An introduction to a classic fairy tale
Beware of amphibians who can speak in verse. That seems to be the moral of ‘The Frog Prince’, though we’re not sure about that. ‘The Frog Prince’ is perhaps, of all the classic fairy tales, the one that most succinctly encapsulates the notion of ‘fairy tales’, ‘the fairy-tale ending’, and the spirit of transformation and ‘living happily ever after’ which pervades so many of the best-loved fairy tales. But what is the meaning of ‘The Frog Prince’, and what are the story’s origins? Before we offer an analysis of the story’s key features, it might be worth summarising its content:
A young princess is playing with a golden ball by a woodland spring one day, throwing the ball in the air and catching it. Once when she throws the ball up, though, she fails to catch it and it falls into the spring. She looks into the water but it’s so deep that she cannot see the bottom of the spring, and so cannot retrieve her ball. She’s so fond of her little ball that she sighs and says she would give all her fine clothes and possessions if she could get it back. Read the rest of this entry
The meaning of a curious fairy story
‘Sleeping Beauty’ is, depending on which version of the story you read, called Sleeping Beauty, Talia, Little Briar Rose, Rosamond, or Aurora. This is because, like many other classic fairy tales, the tale of Sleeping Beauty exists in numerous versions, each of which is subtly – or, in some cases, quite strikingly – different from the others. In the Italian version published in the Pentamerone, an Italian collection of fairy tales published in 1634, the heroine is named Talia. Charles Perrault, in his version published later in the century, calls her the Sleeping Beauty. The Brothers Grimm call her Dornröschen or ‘Little Briar Rose’, which is sometimes adapted as ‘Rosamond’. In the Disney film, the adult heroine is named Aurora. For the purposes of clarity here, we’re going to call her ‘Sleeping Beauty’ or ‘the princess’.
Nevertheless, the overall plot of these different versions of ‘Sleeping Beauty’ remains broadly the same, so it might not prove entirely impossible to offer a short plot summary. A king is protective of his beautiful daughter, the princess. An evil fairy curses the princess, pronouncing that she will die when she is pricked by a spindle. However, a good fairy manages to intervene so that the prophecy is softened: the princess will not die if she is pricked with a spindle, but she will fall unconscious for a hundred years. The king bans flax and spinning equipment from his palace, so as to protect his daughter from such a fate. Read the rest of this entry
The meaning of a classic story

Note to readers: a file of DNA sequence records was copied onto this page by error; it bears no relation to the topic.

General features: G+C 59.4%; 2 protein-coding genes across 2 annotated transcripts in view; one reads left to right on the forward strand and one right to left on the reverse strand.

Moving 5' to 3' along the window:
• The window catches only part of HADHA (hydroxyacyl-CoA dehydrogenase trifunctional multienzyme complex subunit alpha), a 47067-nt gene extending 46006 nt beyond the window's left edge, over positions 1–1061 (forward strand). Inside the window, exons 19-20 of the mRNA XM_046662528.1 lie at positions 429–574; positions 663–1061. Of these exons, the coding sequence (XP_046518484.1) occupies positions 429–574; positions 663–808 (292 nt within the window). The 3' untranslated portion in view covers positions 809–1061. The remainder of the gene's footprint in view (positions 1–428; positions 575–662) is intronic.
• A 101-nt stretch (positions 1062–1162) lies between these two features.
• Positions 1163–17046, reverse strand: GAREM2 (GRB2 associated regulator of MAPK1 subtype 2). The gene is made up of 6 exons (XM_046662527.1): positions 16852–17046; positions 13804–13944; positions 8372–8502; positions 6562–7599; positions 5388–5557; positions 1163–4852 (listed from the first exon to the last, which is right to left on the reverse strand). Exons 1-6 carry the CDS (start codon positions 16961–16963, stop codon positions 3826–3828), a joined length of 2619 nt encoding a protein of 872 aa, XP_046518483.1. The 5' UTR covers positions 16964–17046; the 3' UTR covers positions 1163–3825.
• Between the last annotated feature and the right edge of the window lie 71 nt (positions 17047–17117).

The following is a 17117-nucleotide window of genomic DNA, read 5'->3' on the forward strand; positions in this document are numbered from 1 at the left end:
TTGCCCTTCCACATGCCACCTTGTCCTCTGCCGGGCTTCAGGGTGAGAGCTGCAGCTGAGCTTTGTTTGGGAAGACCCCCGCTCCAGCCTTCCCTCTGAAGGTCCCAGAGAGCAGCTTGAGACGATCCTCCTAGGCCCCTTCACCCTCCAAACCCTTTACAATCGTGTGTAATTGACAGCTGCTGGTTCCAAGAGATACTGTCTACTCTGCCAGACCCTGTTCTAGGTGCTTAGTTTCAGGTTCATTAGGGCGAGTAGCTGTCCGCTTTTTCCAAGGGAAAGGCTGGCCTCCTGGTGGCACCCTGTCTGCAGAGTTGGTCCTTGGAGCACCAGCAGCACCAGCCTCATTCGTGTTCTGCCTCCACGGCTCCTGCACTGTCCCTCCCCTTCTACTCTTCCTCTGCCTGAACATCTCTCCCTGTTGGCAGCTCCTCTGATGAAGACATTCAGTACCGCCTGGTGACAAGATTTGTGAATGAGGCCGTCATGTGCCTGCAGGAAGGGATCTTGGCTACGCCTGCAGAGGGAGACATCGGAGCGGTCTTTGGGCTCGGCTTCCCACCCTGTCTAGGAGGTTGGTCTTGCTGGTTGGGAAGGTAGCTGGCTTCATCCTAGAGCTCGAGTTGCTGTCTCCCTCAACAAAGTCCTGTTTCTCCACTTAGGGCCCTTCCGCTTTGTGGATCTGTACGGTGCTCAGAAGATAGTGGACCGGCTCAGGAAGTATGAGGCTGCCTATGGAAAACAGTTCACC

‘Little Red Riding Hood’ was, Charles Dickens said, his first love. It is one of the most universally known fairy tales: if you were to ask 100 people to name a fairy tale, ‘Little Red Riding Hood’ would be one of the most popular answers. And much like a number of other fairy tales, which seem to have grown up around older oral tales (‘Rumpelstiltskin’, for instance, is reckoned to be a whopping 4,000 years old), ‘Little Red Riding Hood’ can be traced back to the 10th century when it was circulating as a French oral tale, and also existed as a fourteenth-century Italian story named ‘The False Grandmother’, though it only became popular under this name in the 1690s, when it appeared in the work of the French fabulist Charles Perrault. It rapidly established itself as one of the best-loved and familiar fairy stories in the western world. Yet what is the meaning of ‘Little Red Riding Hood’? Before we venture an answer to this – via an analysis of the story’s key features – it’s worth recapping the plot in a brief summary.
A young village girl who lives with her mother is given a little red riding-hood to wear, and everyone starts to refer to her as ‘the Little Red Riding-Hood’ on account of it. One day, the girl’s mother asks her to go and visit her grandmother, who lives in the next village, through the forest. Little Red Riding-Hood is given some food to take with her to give to her grandmother. She sets off, and on the way, while travelling through the woods, she meets a talking wolf, who asks her where she’s going. Little Red Riding-Hood tells him that she’s going to visit her grandmother, and the wolf asks where her grandmother lives. Little Red Riding-Hood tells him she lives in the first house in the village, on the other side of the mill. The wolf says he’ll head there himself, taking a different route, and they can have a competition to see who can get there first. Read the rest of this entry